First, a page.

On following my friend into the woods
we’d ever spend at school. I found her
where we always played, the earth
had sprouted up a carpet there
with lichens, ferns, the shady parts.
What’s up? I said, you didn’t wait.
Her face had aged, her skin, a table top
we’d made from crates.
Our Arcimboldo portrait hall
was now her flesh
the fruit, the oaken things. The veg
that once restored her nose and eyes.
and drenched the armchairs
glued with leaves and cones.
I whispered - Its ok, we’ll still be friends.
We won’t, she said, and pulled my cheeks
between her hands - Come on, I’ll race you
to the very edge, she said.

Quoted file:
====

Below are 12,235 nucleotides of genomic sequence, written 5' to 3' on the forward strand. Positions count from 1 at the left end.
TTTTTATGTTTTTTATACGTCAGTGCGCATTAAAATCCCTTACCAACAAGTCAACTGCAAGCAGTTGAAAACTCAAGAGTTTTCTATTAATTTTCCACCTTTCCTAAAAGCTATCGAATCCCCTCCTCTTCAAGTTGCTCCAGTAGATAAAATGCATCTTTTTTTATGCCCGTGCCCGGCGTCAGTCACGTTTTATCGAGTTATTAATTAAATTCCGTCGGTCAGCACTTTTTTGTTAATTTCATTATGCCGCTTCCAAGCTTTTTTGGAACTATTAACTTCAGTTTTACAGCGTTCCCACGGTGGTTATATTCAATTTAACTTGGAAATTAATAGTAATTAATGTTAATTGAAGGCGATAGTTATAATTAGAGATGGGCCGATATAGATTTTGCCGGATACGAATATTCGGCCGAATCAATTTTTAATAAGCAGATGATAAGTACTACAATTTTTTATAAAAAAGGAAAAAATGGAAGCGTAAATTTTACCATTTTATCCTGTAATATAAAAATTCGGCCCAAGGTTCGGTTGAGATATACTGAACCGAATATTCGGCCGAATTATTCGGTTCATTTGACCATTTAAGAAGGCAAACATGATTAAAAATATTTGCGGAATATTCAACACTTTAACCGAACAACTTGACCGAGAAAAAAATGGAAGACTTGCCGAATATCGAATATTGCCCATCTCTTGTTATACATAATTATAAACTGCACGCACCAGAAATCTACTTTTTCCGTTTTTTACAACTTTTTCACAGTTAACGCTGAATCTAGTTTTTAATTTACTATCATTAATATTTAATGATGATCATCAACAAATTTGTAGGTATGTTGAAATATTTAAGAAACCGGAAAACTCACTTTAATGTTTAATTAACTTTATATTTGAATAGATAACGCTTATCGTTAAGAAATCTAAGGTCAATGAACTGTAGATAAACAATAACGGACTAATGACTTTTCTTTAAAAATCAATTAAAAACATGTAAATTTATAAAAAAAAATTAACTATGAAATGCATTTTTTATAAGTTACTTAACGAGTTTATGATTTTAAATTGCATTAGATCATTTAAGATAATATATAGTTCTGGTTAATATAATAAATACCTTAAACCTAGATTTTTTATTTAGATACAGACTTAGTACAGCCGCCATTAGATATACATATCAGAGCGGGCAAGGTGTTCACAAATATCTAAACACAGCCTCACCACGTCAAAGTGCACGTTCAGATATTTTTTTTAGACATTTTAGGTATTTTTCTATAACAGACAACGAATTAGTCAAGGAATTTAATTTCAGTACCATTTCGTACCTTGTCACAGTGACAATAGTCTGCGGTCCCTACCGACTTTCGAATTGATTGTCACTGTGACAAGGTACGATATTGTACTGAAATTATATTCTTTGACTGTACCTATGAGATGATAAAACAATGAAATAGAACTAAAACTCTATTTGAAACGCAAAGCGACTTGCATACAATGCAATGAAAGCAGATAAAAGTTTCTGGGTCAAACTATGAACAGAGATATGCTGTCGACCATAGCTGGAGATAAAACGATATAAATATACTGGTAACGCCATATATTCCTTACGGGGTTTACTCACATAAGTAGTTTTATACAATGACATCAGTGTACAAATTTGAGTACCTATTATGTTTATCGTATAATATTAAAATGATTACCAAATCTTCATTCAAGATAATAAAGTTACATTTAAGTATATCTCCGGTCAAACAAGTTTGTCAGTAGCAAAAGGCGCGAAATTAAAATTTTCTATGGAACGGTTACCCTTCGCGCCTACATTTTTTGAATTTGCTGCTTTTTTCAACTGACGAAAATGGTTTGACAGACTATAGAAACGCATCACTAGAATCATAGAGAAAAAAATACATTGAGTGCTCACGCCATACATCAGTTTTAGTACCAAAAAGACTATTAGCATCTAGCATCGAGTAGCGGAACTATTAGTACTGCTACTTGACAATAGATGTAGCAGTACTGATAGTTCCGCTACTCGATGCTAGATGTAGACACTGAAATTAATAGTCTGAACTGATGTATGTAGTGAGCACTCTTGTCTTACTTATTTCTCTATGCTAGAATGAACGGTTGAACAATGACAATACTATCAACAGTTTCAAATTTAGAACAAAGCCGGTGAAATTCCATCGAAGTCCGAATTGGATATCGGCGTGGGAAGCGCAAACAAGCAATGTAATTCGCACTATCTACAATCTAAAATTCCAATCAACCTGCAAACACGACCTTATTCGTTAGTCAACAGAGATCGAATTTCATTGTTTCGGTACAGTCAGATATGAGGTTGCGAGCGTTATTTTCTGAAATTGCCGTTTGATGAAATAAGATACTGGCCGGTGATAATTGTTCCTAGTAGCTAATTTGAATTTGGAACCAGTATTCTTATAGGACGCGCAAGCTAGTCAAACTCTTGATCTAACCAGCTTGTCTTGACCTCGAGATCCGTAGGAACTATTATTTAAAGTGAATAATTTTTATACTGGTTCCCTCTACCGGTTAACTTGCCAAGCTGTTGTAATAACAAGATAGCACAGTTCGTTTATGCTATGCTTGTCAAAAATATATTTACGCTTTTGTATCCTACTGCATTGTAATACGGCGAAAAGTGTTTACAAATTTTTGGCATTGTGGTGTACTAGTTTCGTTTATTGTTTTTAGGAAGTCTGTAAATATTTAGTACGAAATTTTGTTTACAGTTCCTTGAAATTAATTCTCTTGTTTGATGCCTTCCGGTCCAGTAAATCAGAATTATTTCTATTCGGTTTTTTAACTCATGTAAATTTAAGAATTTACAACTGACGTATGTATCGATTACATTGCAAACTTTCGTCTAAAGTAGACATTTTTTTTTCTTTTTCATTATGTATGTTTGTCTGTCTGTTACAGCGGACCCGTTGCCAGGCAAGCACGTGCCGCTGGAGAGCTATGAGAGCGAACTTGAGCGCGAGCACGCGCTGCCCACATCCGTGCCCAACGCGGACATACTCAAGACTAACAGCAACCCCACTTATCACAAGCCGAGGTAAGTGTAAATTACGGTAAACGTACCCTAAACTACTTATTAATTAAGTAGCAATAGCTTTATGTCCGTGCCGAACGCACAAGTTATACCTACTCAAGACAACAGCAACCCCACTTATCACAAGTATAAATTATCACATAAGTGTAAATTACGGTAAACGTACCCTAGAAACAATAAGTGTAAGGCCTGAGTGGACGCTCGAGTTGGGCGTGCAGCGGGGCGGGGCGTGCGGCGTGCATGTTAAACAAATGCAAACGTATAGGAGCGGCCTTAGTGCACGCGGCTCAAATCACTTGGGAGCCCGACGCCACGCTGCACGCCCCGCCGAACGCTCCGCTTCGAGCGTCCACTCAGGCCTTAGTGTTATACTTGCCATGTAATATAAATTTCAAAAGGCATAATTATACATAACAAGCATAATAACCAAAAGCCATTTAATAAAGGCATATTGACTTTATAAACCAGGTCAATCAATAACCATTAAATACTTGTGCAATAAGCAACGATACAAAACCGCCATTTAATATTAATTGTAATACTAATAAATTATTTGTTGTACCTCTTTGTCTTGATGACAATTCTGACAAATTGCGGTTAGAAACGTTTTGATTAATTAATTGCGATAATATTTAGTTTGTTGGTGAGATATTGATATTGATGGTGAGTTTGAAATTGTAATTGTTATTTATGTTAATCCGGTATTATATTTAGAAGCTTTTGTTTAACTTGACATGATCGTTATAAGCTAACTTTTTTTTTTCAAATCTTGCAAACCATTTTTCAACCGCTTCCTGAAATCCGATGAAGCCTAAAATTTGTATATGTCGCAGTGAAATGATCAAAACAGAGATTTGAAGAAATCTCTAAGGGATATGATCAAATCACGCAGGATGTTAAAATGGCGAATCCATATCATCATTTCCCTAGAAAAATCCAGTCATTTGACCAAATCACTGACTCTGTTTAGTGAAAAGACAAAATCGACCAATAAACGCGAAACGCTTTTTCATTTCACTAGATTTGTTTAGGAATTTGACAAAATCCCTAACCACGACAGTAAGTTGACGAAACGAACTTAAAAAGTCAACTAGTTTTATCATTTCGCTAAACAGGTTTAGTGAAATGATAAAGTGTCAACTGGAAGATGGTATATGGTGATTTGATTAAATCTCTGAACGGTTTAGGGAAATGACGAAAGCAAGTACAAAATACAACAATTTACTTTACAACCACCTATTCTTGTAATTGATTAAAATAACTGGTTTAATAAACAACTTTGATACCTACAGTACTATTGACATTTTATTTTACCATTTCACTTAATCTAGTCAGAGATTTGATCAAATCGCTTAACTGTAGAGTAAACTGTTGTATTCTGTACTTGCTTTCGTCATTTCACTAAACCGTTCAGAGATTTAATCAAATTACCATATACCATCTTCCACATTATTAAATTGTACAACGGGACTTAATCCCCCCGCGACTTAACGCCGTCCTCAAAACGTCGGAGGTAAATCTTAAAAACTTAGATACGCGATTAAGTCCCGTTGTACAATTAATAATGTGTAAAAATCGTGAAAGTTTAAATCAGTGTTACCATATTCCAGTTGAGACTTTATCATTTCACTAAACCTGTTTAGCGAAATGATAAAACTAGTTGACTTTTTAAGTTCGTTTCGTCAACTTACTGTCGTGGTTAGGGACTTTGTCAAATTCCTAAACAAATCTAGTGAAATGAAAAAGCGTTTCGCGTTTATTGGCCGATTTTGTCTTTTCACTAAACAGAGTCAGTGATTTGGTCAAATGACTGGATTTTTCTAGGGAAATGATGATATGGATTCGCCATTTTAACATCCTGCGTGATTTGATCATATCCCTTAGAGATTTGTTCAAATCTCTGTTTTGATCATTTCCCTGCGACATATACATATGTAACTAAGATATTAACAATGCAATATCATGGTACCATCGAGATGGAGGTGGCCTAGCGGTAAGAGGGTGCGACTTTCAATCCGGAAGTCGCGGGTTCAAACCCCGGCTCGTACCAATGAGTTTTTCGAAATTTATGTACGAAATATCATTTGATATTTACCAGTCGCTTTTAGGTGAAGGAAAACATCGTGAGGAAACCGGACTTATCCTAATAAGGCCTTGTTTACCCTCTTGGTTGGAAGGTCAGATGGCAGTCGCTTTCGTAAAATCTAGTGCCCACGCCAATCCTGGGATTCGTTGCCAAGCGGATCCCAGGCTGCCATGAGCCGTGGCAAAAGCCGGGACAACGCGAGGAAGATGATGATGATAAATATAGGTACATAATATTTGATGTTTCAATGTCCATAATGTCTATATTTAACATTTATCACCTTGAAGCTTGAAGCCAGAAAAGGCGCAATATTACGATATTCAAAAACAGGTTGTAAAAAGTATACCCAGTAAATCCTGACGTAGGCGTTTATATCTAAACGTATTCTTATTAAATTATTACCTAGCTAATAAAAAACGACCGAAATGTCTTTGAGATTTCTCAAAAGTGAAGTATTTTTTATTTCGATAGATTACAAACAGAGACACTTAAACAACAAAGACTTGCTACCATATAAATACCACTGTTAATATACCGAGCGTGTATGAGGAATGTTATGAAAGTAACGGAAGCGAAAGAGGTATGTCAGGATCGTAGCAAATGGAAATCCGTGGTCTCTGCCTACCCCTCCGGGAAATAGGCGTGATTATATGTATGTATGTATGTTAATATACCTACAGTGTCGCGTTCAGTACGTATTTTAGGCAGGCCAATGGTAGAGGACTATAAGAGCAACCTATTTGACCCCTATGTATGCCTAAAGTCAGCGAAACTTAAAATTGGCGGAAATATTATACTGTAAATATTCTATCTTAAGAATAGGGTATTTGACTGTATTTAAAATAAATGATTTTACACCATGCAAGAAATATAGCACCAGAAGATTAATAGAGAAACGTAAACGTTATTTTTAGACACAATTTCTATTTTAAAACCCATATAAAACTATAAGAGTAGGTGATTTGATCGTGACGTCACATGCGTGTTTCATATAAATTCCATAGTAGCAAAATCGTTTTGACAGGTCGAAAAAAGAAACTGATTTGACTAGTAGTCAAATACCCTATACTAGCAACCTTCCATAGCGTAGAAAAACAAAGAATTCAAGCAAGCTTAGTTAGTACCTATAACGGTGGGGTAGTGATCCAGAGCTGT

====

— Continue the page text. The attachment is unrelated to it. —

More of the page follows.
Her manner, then, her warmth
more frightening than ivy growth
that now replaced her golden hair.
A house of leaves we’d spun
made knives from birch
and plates from bark. And acorn cups
had soothed her baby brother, when he wept.
She’d curve an angel clear across his trembling back.
I’d see her
silent as the birds when gunshot shrieks
across the trees and if I thought of her at all
it’s when I saw her mother
screech and sprawl
across a car park in her truck.
An armoured thing
that took great chunks from supermarket walls.
A former lecturer at South & City College Birmingham UK, Lois has work included in two addiction anthologies - A Wild and Precious Life (Unbound) & Despite Knowing (Fore Street Press). Her daughter’s recovery from alcoholism has been documented in an ongoing series of poems - Bottle Girl @ recovery.
She has also been published with Poetry Bus Magazine, Indigo Dreams, Culture Matters Co-Operative Ltd, Creative Ink, The Madrigal Press, Transcendent Zero Press & Last Stanza Poetry Journal.
Write something about yourself. No need to be fancy, just an overview.